There’s a small community of time attack drivers in Japan that dedicate themselves to the FF base; a chassis that has, arguably, many more challenges to overcome on track than it’s counterpart. Despite the handicap that these cars have initially, to the people who have devoted their time and knowledge into producing the best, the joy that comes along with victory outweighs any doubt of potential. As is the case with all Garage Work cars, and especially so for Yusuke Tokue and his EK4.
The Sunday after the first Evome event of the year, I commandeered Sekinei’s Nissan Cube and trekked across the Tokyo Bay towards Chiba to visit Iwata and the boys at Garage Work. Jay came along as well as he’s never been to the shop and wanted to meet everyone. The plan was to hang out for a little bit, and talk about some pending business stuff, but the shop is such a laid back place that it’s easy to spend hours there hanging out.
There is a consistency to the cars that come out of the Work camp. They most certainly take a different approach to other shops in the same discipline, and I think that that is what sets them apart from the rest. Mildly modified, naturally aspirated B-series engines that are catered more towards reliability than high power are what you’ll find in nearly every car the shop works on. Not one for high horsepower builds, Garage Work shines in the area of suspension tuning and chassis modification of their lightweight Hondas. This distinct facet of Iwata’s tuning shows throughout each car he touches. Sato Kakuchi’s DC2 is a perfect embodiment of the shop’s raw persona.
With the seemingly never-ending popularity of Mazda’s 90’s classic, the RX7, it’s not uncommon for it’s successor, the RX-8, to get overlooked. At the time, the newly introduced Renesis engine, while a great performer at high RPM, lacked torque and overall power; mainly due to the extreme efficiency of the engine to meet strictly enforced emissions laws. Because of this, the naturally aspirated 1.3 liter rotary seemed to always get passed on for it’s older, turbocharged counterpart. Wanting to prove the RX-8’s worth, and to help stoke parts development of the chassis, Aoki-san at Revolution took on the task of building the ultimate RX-8. The first step? Ditching the Renesis motor for a naturally aspirated 20B.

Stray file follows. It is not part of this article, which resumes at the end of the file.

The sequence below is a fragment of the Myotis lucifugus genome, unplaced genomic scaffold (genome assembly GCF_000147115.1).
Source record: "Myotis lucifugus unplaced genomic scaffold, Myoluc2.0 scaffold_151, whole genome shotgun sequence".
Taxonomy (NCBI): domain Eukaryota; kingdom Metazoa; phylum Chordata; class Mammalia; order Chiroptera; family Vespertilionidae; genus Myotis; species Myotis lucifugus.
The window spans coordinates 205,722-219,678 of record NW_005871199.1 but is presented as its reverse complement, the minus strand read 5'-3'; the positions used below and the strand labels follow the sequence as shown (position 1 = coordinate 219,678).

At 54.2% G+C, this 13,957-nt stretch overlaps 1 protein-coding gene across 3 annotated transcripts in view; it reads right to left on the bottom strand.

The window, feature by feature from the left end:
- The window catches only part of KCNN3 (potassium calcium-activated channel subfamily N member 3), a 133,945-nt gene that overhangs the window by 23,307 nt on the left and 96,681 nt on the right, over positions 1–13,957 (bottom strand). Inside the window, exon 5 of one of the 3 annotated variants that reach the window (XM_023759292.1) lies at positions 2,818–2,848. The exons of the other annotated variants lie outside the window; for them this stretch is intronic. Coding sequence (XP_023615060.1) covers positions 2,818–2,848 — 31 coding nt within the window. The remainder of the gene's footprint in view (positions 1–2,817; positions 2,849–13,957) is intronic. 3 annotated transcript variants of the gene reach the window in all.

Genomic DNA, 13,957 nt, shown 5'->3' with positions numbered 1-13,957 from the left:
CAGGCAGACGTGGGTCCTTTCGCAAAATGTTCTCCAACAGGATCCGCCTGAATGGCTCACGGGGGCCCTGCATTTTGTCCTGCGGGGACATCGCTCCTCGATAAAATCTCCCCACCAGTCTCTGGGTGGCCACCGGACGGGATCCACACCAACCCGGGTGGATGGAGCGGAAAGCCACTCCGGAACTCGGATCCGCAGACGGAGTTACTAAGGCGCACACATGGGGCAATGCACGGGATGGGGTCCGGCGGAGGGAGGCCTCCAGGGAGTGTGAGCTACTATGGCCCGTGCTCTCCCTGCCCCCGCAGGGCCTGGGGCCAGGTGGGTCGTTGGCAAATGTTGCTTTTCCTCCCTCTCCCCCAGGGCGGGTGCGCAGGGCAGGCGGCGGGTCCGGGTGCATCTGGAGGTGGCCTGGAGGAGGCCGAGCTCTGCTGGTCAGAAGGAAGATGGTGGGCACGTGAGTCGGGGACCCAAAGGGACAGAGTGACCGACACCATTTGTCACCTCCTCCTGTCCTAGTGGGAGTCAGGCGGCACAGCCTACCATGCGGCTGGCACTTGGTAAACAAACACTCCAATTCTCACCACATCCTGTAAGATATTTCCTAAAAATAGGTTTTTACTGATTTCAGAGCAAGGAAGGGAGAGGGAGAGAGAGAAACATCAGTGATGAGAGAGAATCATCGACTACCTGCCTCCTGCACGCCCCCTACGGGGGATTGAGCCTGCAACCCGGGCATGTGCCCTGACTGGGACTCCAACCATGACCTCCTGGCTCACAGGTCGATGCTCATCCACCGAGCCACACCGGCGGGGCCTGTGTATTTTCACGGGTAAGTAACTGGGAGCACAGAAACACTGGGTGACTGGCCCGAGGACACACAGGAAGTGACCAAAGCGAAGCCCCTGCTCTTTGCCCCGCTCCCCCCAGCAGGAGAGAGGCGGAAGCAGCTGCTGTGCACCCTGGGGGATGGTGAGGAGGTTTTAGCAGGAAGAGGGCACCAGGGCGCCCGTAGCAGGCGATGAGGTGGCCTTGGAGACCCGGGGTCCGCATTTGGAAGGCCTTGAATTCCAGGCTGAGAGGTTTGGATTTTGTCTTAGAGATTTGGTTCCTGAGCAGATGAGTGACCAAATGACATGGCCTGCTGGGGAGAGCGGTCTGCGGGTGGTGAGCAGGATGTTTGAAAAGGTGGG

As we landed back in Narita on the evening of the 12th, I couldn’t help but feel like I hadn’t even left the country. The sun had just began to set through the scattered clouds on the horizon and the diffused, orange glow of the afternoon’s last rays forced it’s way through the aircraft windows and into my eyes. It had only been 3 weeks since I was last in Japan, a travel duration that becomes the norm during this time of year; the hectic 3 month period when time attack events are at their peak. Actually, back in the States, I was so busy with new contracts at work and getting the store up that I hardly had time to post any content on site before heading back. Nevertheless, I had returned to Japan and first thing in the morning we would make our way back to Tsukuba for the second, and final, round of Battle Evome.
I ran into Masaki this weekend at the second round of Battle Evome at Tsukuba Circuit. He was not driving his shops demo car, however, but his street ‘practice’ Porsche 996. On radials, he had hoped to get a still respectable 1’05.000 out of the German made sports car (and if I recall correctly he ended up lapping in the 1’03 range). We made small talk about his drive to Tsukuba from Kobe, and the day’s unseasonably warm weather. The conversation didn’t linger on the day’s drive for too long though, and I soon changed the subject to that of his flagship build; the Craft Company FD3S.
There’s a strange equality to winter, I think. It’s a balance that can only come with the sacrifice of life; a level playing field for all beings; a restart to a long year of effort and hard work of rebuilding from the previous season’s eradication. It sounds rather bleak, but it gives us, it gives everything, a chance to reestablish a new, improved form. It provides an opportunity to apply what we’ve learned from the past, to return stronger, an enhanced version, and if all goes as planned, a superior adaptation to that of last year. And so it is each year for the competitors of Battle Evome.